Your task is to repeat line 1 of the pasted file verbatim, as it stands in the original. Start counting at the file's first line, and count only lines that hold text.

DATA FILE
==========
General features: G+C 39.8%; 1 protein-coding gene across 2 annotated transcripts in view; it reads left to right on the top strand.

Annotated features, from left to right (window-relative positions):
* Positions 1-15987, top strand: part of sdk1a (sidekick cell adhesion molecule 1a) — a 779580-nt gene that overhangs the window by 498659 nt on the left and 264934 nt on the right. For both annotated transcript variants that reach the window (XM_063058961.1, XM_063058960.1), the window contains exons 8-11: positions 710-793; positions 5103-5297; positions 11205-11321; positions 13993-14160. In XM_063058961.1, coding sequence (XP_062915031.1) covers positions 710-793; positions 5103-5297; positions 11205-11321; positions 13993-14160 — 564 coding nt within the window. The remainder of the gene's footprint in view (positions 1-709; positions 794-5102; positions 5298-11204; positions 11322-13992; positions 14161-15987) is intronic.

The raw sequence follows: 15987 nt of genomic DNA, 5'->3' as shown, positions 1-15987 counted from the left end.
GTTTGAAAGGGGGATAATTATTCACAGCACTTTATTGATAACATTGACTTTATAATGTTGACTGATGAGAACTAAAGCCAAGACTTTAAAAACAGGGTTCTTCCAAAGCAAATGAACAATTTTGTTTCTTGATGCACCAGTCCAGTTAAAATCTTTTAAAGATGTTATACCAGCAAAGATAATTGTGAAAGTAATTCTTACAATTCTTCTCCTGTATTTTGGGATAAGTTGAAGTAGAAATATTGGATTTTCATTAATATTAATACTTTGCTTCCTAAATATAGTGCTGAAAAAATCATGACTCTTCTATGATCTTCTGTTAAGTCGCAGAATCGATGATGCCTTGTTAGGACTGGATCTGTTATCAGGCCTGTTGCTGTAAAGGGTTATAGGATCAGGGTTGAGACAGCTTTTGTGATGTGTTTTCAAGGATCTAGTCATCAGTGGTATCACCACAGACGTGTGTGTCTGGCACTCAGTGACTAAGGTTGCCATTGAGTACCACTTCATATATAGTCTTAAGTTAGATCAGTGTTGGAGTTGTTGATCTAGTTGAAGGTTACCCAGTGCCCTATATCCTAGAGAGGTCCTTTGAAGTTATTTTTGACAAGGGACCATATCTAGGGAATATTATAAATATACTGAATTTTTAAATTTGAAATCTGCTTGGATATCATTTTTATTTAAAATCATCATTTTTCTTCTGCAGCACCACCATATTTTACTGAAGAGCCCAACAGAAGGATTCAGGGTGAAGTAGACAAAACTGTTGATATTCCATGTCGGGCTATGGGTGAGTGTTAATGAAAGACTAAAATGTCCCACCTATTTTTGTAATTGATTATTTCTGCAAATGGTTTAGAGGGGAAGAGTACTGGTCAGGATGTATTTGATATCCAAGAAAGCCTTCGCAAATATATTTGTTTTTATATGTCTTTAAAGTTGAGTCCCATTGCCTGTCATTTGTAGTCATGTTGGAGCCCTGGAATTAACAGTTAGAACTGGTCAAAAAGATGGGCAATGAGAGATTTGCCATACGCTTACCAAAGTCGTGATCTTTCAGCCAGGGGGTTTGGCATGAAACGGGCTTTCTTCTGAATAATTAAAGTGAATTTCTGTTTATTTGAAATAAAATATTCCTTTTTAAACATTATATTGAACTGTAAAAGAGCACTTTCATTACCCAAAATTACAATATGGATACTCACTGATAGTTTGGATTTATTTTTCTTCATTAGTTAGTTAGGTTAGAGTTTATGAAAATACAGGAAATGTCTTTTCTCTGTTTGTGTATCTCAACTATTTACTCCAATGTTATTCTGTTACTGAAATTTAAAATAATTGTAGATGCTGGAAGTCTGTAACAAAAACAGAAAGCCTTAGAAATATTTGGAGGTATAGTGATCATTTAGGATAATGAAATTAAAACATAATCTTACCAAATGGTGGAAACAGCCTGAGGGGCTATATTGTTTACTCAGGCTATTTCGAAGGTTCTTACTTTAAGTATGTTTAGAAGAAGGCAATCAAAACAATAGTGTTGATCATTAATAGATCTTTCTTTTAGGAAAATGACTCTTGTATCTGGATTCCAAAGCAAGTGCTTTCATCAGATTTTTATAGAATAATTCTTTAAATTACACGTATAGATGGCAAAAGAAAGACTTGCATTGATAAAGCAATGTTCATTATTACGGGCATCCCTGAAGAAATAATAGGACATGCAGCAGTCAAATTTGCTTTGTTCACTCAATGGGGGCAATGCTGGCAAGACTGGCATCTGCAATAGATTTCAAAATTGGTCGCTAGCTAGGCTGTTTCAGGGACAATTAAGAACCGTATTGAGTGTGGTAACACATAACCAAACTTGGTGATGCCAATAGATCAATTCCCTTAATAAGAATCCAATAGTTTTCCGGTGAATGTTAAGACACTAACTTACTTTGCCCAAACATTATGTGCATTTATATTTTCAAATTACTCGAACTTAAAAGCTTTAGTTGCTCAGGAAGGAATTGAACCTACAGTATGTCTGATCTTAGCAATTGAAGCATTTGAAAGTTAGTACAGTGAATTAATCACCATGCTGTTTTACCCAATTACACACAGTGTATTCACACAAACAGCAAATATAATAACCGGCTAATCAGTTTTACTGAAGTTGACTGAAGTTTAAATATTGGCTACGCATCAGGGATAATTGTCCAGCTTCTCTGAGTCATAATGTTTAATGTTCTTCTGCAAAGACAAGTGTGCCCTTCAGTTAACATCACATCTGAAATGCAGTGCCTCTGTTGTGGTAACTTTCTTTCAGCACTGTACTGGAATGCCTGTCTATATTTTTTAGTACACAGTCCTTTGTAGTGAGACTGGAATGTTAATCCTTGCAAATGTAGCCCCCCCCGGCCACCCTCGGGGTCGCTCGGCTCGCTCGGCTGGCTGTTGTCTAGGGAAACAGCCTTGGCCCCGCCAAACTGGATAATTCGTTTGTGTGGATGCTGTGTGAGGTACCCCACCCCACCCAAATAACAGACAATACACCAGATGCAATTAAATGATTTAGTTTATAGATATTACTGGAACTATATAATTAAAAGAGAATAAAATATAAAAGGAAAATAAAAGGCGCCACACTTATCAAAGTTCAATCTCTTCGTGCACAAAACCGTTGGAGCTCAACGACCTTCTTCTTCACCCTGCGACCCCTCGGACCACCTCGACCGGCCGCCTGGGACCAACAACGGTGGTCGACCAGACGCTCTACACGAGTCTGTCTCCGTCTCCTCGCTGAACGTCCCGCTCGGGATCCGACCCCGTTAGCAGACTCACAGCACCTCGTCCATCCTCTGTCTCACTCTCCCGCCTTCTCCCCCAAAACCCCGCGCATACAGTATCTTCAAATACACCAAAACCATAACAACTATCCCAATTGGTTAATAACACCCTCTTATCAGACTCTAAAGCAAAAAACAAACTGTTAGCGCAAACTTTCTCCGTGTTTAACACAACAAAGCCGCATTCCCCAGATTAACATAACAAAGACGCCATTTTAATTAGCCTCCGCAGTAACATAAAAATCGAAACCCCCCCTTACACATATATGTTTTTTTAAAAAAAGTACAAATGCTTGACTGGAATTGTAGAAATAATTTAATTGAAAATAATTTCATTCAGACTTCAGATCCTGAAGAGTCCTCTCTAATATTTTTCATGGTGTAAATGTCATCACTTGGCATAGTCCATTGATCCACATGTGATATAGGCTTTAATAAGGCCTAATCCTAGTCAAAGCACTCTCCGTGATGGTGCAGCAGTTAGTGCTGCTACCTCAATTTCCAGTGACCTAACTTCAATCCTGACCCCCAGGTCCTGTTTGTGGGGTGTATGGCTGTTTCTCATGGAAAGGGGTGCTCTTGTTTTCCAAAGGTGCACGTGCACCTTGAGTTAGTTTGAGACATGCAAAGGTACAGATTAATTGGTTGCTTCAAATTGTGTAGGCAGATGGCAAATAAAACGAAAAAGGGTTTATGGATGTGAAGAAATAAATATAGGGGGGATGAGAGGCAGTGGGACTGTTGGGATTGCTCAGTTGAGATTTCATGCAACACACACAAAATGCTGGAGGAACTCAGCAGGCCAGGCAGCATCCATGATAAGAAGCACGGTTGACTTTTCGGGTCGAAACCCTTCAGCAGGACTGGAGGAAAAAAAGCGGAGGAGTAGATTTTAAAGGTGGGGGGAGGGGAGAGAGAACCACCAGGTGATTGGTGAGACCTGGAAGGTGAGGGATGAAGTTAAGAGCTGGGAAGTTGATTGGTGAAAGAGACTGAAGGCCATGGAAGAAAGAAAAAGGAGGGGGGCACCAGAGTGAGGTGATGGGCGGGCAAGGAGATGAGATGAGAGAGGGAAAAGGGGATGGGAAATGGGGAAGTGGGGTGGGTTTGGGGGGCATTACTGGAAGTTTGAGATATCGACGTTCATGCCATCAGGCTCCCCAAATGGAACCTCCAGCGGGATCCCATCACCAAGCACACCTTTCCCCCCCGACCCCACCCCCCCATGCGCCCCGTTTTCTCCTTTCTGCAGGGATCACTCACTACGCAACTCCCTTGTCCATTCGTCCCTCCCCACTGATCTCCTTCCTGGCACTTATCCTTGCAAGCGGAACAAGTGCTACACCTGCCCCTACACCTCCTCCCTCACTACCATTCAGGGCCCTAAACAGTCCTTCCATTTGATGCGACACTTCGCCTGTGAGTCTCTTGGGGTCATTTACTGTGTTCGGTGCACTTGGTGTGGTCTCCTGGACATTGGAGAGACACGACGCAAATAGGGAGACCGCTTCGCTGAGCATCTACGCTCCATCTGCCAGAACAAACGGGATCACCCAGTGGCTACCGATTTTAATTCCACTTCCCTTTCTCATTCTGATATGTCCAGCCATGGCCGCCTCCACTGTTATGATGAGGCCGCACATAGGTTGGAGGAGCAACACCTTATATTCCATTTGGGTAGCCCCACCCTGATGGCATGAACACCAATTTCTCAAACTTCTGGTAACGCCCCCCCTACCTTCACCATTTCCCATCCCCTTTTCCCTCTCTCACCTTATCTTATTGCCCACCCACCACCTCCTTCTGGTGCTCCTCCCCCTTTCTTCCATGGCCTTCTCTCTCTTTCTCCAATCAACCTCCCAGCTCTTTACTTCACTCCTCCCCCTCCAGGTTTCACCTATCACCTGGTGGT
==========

General features: G+C 39.8%; 1 protein-coding gene across 2 annotated transcripts in view; it reads left to right on the top strand.